Climbing Mt. Kilimanjaro is on the bucket list of millions of people. From this large group of aspiring climbers only around 35,000 actually attempt the adventure and, of these, only 40 percent make it to the top.
Towering to the height of 5,895 m above the sea level, Kilimanjaro, the highest free-standing mountain, is not a technical climb but rather tests your mental determination and physical stamina to challenge and then exceed your limitations.
When standing tall on the highest peak of Africa you can bask in the satisfaction of knowing you have met and overcome a great personal challenge and achieved what few ever have.
This makes a Kilimanjaro trek a truly rewarding and exceptional experience.
Here are 10 useful tips for climbing Mount Kilimanjaro as shared by our guides and hiking experts with over 30 years of experience of taking travelers to the summit. These tips will maximise your changes for a successful climb.
Did you know that there are a total of seven routes for climbing Mt. Kilimanjaro?
Each route offers unique scenery and takes a certain number of days to summit the peak.
For example, Machame is a popular route that allows you to complete the trek in six nights and seven days, allowing for one extra day to acclimatise and rest if you can not proceed to the next base camp the following day. The Lemosho route is one of the longest and popular due to its beauty, remoteness and high success rate of climbers reaching the summit..
We advise you to discuss your level of fitness and hiking experience with your us select which route will best suit you or your group.
“How fit do I have to be for this hike?” This is the most important question you should ask yourself.
We recommend that you start working on your fitness at least three months prior to your climb and implementing an exercise programme including uphill climbs, regular walks and swimming daily. One week prior to your climb practice your routine whilst wearing your hiking boots and carrying some weight on your back.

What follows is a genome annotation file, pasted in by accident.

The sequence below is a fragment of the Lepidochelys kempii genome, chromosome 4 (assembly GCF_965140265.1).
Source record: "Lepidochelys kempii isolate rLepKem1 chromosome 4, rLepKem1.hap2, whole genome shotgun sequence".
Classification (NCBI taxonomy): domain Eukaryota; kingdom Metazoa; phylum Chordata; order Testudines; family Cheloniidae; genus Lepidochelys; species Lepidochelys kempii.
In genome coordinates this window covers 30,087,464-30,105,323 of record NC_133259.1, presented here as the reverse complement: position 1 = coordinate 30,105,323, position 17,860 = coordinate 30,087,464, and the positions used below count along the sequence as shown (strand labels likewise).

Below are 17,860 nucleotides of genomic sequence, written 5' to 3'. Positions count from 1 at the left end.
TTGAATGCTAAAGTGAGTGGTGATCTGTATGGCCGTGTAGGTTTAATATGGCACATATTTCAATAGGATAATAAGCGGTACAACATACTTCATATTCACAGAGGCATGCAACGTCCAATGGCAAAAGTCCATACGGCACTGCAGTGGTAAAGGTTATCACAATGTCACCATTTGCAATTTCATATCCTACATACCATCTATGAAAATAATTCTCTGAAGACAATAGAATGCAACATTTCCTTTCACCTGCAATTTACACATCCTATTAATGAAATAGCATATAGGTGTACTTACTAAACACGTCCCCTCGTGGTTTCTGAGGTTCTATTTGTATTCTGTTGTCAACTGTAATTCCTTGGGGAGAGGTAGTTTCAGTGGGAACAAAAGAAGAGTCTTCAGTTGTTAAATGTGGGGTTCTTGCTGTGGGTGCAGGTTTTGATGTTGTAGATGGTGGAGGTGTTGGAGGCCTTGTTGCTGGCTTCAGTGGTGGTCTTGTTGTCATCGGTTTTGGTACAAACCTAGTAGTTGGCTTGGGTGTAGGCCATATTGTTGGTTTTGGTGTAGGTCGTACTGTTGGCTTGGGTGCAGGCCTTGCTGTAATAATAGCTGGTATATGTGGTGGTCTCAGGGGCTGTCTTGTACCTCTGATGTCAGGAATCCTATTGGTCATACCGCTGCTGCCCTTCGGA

Exercise is essential to make your body flexible, endure long walks, and help you avoid muscle strains and body ache which is common if you do not work out regularly.
There are many secrets to successfully climbing Mt. Kilimanjaro. One of the most important is to ensure you drink plenty of water; at least three litres a day.
As you climb higher each day the level of oxygen falls, depriving your body of its most essential requirement. One of the main sources of oxygen is H20 which will help you to maintain sufficient levels for the climb..
If you haven’t developed the habit of drinking water throughout the day, start doing so at the earliest opportunity. Drinking plenty of water will help you avoid dehydration, supply oxygen to your body and help you to avoid headaches, a common cause for why climbers fail to proceed higher up the mountain.
Besides adding regular workout to your lifestyle routine, you should also strive to develop healthy eating habits. A healthy diet will improve your fitness with a regular intake of proteins and nutrients supplying the needed energy to your body. Avoid fizzy drinks or junk food for at least three months prior to the climb.
Whilst on the mountain you will be offered fruit such as bananas and meals made of lean proteins to ensure you feel fit and active. Carry energy bars, chocolates, and dried fruits for snacks as it is easy to feel hungry in the cold weather.
One factor for ensuring a successful climb is ensuring you have the right equipment.